The insolvent German manufacturer of solar cells, Q-Cells, had reached a deal for it to be taken over by the South Korean Hanwha Group. But now a Spanish bidder has joined the race for the ailing panel producer.
Monday saw a second bidder joining the race for the takeover of insolvent solar panel maker Q-Cells of Germany. The Spanish solar company Isofoton also voiced its interest in the stricken German firm. A spokesman for Isofoton said the Madrid-based company had made its bid during a meeting of its president with Q-Cells in Frankfurt. No details were given about the suggested takeover price.
According to a statement released by the German company on Sunday, Q-Cells' insolvency administrators and Hanwha had already signed a preliminary contract with the South Korean Hanwa Group. Which of the two bidders will eventually make the running will only become clear at a creditors' meeting on August 29.
Q-Cells, which is based in Bitterfeld-Wolfen in the eastern German state of Saxony-Anhalt, was once the world's largest maker of solar cells. It said Hanwha would take on liabilities valued in "the low hundreds of millions" and pay a "medium double-digit million-euro range" in cash.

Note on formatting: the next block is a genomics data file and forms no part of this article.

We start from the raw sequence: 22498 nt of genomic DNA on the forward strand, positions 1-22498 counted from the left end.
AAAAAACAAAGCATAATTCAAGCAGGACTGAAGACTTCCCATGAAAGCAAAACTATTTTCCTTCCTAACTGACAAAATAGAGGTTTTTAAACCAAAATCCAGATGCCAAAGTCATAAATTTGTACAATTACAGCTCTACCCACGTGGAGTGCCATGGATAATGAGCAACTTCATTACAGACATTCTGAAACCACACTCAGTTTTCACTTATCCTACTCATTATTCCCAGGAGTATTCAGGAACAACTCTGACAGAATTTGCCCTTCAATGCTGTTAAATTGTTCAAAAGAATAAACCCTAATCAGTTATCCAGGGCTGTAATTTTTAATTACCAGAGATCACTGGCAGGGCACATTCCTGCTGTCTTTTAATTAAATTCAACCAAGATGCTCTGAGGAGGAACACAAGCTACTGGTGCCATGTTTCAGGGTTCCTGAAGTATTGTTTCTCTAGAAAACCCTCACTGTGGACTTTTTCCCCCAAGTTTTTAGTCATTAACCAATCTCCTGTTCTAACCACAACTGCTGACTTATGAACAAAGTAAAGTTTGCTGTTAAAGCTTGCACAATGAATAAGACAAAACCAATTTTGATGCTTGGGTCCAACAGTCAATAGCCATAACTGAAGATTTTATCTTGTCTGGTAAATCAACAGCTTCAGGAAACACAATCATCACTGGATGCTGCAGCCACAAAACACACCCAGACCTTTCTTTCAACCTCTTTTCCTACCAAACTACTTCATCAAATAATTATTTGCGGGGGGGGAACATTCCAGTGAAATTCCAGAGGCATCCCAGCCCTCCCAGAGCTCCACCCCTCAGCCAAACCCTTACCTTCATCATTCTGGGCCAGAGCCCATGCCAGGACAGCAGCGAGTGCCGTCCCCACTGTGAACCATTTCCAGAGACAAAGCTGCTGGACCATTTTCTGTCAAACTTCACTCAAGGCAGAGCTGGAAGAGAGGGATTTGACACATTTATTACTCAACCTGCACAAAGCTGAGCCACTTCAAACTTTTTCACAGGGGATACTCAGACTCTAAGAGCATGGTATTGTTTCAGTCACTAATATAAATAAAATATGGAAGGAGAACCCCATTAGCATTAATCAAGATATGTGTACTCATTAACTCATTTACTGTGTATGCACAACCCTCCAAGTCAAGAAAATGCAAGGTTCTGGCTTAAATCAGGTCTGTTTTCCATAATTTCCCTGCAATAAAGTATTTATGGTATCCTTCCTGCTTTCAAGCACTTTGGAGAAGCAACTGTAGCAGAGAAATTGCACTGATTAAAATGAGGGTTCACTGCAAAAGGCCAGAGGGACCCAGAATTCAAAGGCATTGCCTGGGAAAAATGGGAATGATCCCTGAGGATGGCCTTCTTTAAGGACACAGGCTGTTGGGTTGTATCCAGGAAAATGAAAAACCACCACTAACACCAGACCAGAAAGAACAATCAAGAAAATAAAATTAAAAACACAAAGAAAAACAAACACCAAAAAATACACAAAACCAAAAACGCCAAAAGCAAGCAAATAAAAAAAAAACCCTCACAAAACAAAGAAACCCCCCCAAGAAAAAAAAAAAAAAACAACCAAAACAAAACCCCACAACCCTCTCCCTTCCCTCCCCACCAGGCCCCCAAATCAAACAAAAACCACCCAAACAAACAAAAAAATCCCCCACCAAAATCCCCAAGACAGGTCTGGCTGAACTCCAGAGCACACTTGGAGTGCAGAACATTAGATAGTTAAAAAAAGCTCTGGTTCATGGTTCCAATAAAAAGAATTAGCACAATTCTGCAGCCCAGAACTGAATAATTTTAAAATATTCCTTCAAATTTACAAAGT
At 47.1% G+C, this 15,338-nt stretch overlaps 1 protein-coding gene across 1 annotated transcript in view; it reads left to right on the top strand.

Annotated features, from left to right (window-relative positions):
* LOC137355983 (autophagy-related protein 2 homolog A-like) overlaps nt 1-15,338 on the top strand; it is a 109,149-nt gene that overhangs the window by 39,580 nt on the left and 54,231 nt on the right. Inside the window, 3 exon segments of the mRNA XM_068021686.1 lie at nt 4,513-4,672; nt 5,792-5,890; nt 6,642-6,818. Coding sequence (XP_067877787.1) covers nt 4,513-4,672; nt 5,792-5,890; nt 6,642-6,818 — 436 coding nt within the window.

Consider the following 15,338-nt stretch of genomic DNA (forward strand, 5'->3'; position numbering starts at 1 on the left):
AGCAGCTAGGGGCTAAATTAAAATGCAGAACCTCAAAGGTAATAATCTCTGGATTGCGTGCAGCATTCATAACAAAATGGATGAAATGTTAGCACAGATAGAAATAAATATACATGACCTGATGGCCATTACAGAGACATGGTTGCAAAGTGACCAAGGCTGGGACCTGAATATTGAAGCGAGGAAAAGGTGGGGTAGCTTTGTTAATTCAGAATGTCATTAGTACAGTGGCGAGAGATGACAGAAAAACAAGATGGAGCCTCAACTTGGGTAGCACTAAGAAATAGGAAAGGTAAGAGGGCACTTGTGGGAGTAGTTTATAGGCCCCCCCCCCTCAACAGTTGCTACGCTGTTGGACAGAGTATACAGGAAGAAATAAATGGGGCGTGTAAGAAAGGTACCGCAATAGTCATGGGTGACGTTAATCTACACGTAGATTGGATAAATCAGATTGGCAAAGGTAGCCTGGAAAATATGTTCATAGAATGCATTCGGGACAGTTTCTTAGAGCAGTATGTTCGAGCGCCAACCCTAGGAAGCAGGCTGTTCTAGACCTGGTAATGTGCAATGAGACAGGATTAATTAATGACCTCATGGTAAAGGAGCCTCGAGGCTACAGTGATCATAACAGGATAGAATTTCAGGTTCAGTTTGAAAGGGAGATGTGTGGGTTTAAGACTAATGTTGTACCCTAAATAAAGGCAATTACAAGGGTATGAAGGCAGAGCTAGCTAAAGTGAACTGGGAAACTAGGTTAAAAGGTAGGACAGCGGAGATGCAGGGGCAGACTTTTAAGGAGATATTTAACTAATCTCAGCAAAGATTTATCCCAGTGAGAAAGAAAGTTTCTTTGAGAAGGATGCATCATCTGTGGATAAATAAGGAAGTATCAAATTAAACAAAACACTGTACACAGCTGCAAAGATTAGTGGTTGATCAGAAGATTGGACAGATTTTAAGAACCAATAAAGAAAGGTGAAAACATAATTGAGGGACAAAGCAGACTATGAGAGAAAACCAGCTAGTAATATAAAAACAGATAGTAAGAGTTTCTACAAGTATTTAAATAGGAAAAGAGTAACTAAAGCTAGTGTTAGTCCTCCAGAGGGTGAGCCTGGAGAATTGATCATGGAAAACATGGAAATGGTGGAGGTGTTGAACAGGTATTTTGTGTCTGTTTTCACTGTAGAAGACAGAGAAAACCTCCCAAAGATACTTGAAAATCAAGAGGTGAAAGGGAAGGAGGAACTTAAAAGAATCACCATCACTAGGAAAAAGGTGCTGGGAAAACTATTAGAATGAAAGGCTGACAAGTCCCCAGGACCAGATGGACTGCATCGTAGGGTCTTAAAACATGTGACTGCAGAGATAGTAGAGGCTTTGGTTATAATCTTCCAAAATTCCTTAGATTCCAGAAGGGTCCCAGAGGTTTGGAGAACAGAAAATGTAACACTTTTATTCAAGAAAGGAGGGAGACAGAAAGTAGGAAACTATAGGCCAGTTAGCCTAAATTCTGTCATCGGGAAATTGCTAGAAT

Q-Cells employs about 2,300 people. After going public in 2005, the company went on to become the world's largest maker of solar cells. It lost that title in 2009, suffering from low-cost competition from Asia, pricing pressure and excess supply of solar cells in the market.
In June, Q-Cells sold its thin-film solar module maker Solibro to China's largest privately-owned provider of renewable energy, Hanergy Holding Group.
Shares in the Q-Cells were worth almost 84 euros ($110 dollars) at their peak in late 2007. They closed at 0.17 euros in Friday trading.